Federal Regulatory Implications of Storing Crude Oil in Rail Tank Cars

The United States is awash in oil.  The Coronavirus Pandemic has collapsed global demand and at the same time recent increased oil production by Saudi Arabia and Russia has caused oil supply to surge.  Facing a potential need for storage, Bloomberg is reporting that oil companies are considering rail cars to store excess crude oil.  Railroads and shippers need to understand the regulatory implications of doing so.

The transportation of hazardous materials is governed by federal Hazardous Material Regulations (“HMR”).   The Pipeline and Hazardous Materials Safety Administration is responsible for developing and implementing the HMR, but the Federal Railroad Administration (“FRA”) is delegated responsibility to enforce the rail transportation aspects of the HMR.  While crude oil is considered in “transportation” it is governed by the HMR until it is delivered to a “private track or siding.”  Generally, federal regulations require rail cars loaded with a Class 3 flammable liquid, such as crude oil, to be moved promptly within 48 hours. 49 C.F.R. §174.14.  Therefore, federal regulations discourage shippers and railroads from leaving crude oil in transportation for an extended period of time.

Storage of a railcar containing crude oil on a “private track or siding” is generally not subject to the HMR.  Under 49 CFR section 171.8, the definition of “private track” or “private siding” is:

(1) track located outside of a carrier's right-of-way, yard, or terminals where the carrier does not own the rails, ties, roadbed, or right-of-way, or

(2) track leased by a railroad to a lessee, where the lease provides for, and actual practice entails, exclusive use of that trackage by the lessee and/or a general system railroad for purpose of moving only cars shipped to or by the lessee, and where the lessor otherwise exercises no control over or responsibility for the trackage or the cars on the trackage.

The critical factor to determine if the HMR applies to crude oil stored on side track is whether the railroad exercises any control over the track or the cars.  Thus, a railroad could not lease access to a set of sidetracks that the railroad also uses because the lessee needs to have exclusive use of the tracks.

For companies considering oil storage in rail cars, federal regulatory requirements do not stop when the rail car laden with crude oil is placed on the private track or siding.  In particular, the U.S. Environmental Protection Agency (“EPA”) Spill Prevention, Countermeasures and Control (“SPCC”) program rules require “facility” owners and operators to develop and implement an SPCC plan addressing various aspects of oil handling and spill prevention, including secondary containment to protect against the discharge of oil into jurisdictional waters of the United States. The SPCC program requires containment volume equal to the greater of the largest single vessel or 10% of the total storage capacity of all vessels at the facility. SPCC plans are required for facilities with at least 1320 gallons of oil storage capacity where oil can reasonably be expected to discharge into jurisdictional U.S. Waters if a spill were to occur.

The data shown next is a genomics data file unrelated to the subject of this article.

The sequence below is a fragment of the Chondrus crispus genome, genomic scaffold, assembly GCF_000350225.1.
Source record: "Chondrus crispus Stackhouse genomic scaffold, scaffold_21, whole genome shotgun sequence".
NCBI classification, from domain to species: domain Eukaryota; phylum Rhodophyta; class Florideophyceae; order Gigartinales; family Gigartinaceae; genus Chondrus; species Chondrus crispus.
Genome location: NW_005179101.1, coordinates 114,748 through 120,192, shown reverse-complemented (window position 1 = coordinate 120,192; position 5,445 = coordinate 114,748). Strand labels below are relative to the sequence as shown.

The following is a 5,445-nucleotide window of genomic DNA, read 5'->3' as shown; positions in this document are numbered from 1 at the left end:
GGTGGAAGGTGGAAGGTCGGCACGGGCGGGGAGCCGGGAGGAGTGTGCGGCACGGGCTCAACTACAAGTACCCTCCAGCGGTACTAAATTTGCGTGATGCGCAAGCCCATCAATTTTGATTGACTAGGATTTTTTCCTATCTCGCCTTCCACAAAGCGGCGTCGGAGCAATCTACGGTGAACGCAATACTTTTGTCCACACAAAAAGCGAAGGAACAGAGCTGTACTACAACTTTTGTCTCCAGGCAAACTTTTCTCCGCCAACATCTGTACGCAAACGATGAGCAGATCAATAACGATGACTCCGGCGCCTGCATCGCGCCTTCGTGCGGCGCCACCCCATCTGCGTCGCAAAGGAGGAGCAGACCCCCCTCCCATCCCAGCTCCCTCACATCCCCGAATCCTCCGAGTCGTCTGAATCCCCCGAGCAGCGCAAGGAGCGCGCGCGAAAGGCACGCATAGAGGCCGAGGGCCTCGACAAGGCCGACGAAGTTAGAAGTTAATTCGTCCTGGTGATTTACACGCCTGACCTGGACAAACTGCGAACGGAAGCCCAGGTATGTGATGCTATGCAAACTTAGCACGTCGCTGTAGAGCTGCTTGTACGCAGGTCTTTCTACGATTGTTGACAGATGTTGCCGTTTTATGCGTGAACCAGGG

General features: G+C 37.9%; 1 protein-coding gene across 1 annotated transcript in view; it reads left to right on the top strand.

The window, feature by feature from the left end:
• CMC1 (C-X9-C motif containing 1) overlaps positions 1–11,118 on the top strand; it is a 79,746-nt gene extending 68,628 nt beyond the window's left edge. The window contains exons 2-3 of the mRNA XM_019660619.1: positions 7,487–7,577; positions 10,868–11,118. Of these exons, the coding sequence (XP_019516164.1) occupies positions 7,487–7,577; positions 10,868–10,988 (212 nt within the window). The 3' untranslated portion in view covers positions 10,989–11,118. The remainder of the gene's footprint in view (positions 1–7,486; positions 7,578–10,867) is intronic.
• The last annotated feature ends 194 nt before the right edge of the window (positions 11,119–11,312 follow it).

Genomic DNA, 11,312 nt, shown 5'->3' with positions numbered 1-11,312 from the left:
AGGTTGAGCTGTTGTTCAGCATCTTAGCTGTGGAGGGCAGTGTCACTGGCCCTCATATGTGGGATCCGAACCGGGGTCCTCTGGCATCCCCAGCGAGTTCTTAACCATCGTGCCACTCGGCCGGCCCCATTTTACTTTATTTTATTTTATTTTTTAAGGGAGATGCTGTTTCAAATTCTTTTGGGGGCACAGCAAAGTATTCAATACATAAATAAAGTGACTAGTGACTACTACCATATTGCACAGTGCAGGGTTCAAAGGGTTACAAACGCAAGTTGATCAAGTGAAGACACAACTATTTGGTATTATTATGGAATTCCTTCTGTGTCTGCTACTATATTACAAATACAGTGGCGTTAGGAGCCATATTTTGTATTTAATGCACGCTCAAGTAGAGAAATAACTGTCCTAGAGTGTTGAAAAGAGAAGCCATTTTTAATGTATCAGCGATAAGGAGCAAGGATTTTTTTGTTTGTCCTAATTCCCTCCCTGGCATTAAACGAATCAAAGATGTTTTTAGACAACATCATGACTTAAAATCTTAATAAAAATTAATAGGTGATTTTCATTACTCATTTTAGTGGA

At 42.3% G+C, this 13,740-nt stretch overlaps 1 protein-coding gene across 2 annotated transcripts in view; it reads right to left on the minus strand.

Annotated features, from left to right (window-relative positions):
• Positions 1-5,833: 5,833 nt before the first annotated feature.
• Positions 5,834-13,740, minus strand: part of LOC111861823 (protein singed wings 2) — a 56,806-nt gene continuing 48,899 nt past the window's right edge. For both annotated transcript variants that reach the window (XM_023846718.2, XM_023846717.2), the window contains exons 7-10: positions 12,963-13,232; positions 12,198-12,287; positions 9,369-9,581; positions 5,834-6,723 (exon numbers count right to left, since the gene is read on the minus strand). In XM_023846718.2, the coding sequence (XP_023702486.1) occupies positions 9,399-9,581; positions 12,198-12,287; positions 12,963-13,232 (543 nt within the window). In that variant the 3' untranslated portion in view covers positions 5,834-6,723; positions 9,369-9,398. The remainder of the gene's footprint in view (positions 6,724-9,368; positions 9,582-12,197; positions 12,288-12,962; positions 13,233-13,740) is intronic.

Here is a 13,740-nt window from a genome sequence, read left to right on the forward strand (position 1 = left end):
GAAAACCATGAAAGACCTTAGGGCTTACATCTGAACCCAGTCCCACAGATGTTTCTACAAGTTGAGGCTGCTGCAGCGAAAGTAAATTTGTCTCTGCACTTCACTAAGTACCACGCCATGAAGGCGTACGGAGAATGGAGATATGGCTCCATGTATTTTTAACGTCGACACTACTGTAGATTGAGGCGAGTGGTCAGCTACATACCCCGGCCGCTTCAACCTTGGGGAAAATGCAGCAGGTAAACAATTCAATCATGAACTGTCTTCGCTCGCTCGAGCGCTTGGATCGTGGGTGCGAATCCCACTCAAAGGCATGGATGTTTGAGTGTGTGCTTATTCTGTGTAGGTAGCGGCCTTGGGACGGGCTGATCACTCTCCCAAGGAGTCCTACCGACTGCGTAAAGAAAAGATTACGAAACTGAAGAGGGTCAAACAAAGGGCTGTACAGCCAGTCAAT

SPCC rules apply to a very broad range of oil and facilities, including rail tank cars in certain circumstances. As mentioned above, these requirements do not apply to tank cars engaged in transportation activities.  EPA jurisdiction applies, however, when tank cars are serving as non-transportation-related oil storage or if the tank car is utilized exclusively within a non-transportation-related facility. In cases where a tank car is serving as a storage vessel for oil, a single tank car can be considered an SPCC-regulated facility.

SPCC obligations can be enforced against all owners and operators of a facility. In these types of storage agreements, many parties are potentially involved, including the owners of the track, the oil, and the tank cars.  This, of course, calls into question which entity (or entities) is liable for satisfying SPCC requirements.  Careful analysis of the parties’ agreements must be considered (under the Oil Pollution Act, a combination of these entities may share responsibility for a release).  Liability/responsibility for SPCC requirements should be a key term during negotiation of leases for land, tracks and railcars, as well as operating agreements.

Other important factors to consider with respect to SPCC requirements include:

  • How to develop spill prevention and response methods that consider the need for (eventual) car mobility as well as adequate capacity to contain a spill;
  • Whether the cars can be located in areas that prevent discharges to U.S. jurisdictional waters; and
  • Whether an argument could be made that the facility falls within the EPA’s impracticability exception to containment requirements.
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